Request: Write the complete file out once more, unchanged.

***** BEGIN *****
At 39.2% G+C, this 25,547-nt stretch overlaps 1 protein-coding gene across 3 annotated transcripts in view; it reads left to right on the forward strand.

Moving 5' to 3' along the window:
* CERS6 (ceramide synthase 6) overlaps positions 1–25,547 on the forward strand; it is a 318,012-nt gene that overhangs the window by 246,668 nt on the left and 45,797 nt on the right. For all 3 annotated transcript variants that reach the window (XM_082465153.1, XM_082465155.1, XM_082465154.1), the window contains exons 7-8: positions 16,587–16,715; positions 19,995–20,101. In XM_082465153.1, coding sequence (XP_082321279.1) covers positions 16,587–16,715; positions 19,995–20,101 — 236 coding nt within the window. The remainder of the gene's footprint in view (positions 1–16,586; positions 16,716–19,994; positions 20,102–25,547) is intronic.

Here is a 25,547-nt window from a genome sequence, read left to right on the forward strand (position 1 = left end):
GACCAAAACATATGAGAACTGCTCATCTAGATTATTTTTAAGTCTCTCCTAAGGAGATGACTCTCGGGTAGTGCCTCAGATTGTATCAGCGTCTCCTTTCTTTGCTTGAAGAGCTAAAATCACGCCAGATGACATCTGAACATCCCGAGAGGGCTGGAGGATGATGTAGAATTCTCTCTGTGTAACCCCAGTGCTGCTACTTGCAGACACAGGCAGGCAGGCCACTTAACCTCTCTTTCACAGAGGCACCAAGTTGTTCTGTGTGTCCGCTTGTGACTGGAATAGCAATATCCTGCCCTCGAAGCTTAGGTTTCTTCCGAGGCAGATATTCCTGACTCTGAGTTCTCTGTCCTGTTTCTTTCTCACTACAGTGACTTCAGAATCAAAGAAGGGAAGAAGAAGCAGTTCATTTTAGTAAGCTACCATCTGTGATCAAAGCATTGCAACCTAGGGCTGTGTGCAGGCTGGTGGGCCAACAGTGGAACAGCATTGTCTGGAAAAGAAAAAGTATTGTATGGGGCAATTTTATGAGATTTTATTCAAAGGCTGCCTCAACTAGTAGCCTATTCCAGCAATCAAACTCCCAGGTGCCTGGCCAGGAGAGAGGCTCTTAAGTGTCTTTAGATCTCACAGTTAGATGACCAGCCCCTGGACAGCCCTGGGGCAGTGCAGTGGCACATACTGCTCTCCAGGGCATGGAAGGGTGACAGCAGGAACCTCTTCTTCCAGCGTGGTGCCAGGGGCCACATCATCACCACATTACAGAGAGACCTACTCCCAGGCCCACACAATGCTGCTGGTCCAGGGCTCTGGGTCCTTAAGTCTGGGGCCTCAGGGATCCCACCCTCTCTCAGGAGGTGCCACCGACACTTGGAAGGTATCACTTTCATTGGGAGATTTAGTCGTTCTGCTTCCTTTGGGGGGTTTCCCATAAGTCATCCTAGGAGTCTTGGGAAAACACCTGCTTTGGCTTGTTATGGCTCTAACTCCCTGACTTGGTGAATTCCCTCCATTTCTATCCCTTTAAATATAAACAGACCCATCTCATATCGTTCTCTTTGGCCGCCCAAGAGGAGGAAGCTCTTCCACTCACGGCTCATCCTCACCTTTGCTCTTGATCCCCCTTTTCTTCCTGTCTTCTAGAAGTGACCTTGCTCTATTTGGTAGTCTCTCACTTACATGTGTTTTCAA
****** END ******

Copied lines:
At 39.2% G+C, this 25,547-nt stretch overlaps 1 protein-coding gene across 3 annotated transcripts in view; it reads left to right on the forward strand.

Moving 5' to 3' along the window:
* CERS6 (ceramide synthase 6) overlaps positions 1–25,547 on the forward strand; it is a 318,012-nt gene that overhangs the window by 246,668 nt on the left and 45,797 nt on the right. For all 3 annotated transcript variants that reach the window (XM_082465153.1, XM_082465155.1, XM_082465154.1), the window contains exons 7-8: positions 16,587–16,715; positions 19,995–20,101. In XM_082465153.1, coding sequence (XP_082321279.1) covers positions 16,587–16,715; positions 19,995–20,101 — 236 coding nt within the window. The remainder of the gene's footprint in view (positions 1–16,586; positions 16,716–19,994; positions 20,102–25,547) is intronic.

Here is a 25,547-nt window from a genome sequence, read left to right on the forward strand (position 1 = left end):
GACCAAAACATATGAGAACTGCTCATCTAGATTATTTTTAAGTCTCTCCTAAGGAGATGACTCTCGGGTAGTGCCTCAGATTGTATCAGCGTCTCCTTTCTTTGCTTGAAGAGCTAAAATCACGCCAGATGACATCTGAACATCCCGAGAGGGCTGGAGGATGATGTAGAATTCTCTCTGTGTAACCCCAGTGCTGCTACTTGCAGACACAGGCAGGCAGGCCACTTAACCTCTCTTTCACAGAGGCACCAAGTTGTTCTGTGTGTCCGCTTGTGACTGGAATAGCAATATCCTGCCCTCGAAGCTTAGGTTTCTTCCGAGGCAGATATTCCTGACTCTGAGTTCTCTGTCCTGTTTCTTTCTCACTACAGTGACTTCAGAATCAAAGAAGGGAAGAAGAAGCAGTTCATTTTAGTAAGCTACCATCTGTGATCAAAGCATTGCAACCTAGGGCTGTGTGCAGGCTGGTGGGCCAACAGTGGAACAGCATTGTCTGGAAAAGAAAAAGTATTGTATGGGGCAATTTTATGAGATTTTATTCAAAGGCTGCCTCAACTAGTAGCCTATTCCAGCAATCAAACTCCCAGGTGCCTGGCCAGGAGAGAGGCTCTTAAGTGTCTTTAGATCTCACAGTTAGATGACCAGCCCCTGGACAGCCCTGGGGCAGTGCAGTGGCACATACTGCTCTCCAGGGCATGGAAGGGTGACAGCAGGAACCTCTTCTTCCAGCGTGGTGCCAGGGGCCACATCATCACCACATTACAGAGAGACCTACTCCCAGGCCCACACAATGCTGCTGGTCCAGGGCTCTGGGTCCTTAAGTCTGGGGCCTCAGGGATCCCACCCTCTCTCAGGAGGTGCCACCGACACTTGGAAGGTATCACTTTCATTGGGAGATTTAGTCGTTCTGCTTCCTTTGGGGGGTTTCCCATAAGTCATCCTAGGAGTCTTGGGAAAACACCTGCTTTGGCTTGTTATGGCTCTAACTCCCTGACTTGGTGAATTCCCTCCATTTCTATCCCTTTAAATATAAACAGACCCATCTCATATCGTTCTCTTTGGCCGCCCAAGAGGAGGAAGCTCTTCCACTCACGGCTCATCCTCACCTTTGCTCTTGATCCCCCTTTTCTTCCTGTCTTCTAGAAGTGACCTTGCTCTATTTGGTAGTCTCTCACTTACATGTGTTTTCAA